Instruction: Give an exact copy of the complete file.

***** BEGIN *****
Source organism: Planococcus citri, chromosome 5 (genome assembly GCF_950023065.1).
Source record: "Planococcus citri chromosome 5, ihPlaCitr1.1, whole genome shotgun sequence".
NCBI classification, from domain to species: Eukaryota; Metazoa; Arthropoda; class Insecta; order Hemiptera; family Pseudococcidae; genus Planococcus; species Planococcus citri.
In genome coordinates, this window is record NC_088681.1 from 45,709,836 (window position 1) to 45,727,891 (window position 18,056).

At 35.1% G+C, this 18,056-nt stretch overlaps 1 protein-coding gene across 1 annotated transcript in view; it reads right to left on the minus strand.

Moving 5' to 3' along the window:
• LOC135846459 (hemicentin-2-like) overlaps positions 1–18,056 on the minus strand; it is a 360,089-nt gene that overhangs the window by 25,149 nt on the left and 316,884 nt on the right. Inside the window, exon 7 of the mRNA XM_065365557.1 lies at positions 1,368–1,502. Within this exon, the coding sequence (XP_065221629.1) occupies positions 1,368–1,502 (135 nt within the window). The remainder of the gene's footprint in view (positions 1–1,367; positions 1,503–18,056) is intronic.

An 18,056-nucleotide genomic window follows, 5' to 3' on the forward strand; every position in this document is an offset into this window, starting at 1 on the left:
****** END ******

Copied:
Source organism: Planococcus citri, chromosome 5 (genome assembly GCF_950023065.1).
Source record: "Planococcus citri chromosome 5, ihPlaCitr1.1, whole genome shotgun sequence".
NCBI classification, from domain to species: Eukaryota; Metazoa; Arthropoda; class Insecta; order Hemiptera; family Pseudococcidae; genus Planococcus; species Planococcus citri.
In genome coordinates, this window is record NC_088681.1 from 45,709,836 (window position 1) to 45,727,891 (window position 18,056).

At 35.1% G+C, this 18,056-nt stretch overlaps 1 protein-coding gene across 1 annotated transcript in view; it reads right to left on the minus strand.

Moving 5' to 3' along the window:
• LOC135846459 (hemicentin-2-like) overlaps positions 1–18,056 on the minus strand; it is a 360,089-nt gene that overhangs the window by 25,149 nt on the left and 316,884 nt on the right. Inside the window, exon 7 of the mRNA XM_065365557.1 lies at positions 1,368–1,502. Within this exon, the coding sequence (XP_065221629.1) occupies positions 1,368–1,502 (135 nt within the window). The remainder of the gene's footprint in view (positions 1–1,367; positions 1,503–18,056) is intronic.

An 18,056-nucleotide genomic window follows, 5' to 3' on the forward strand; every position in this document is an offset into this window, starting at 1 on the left: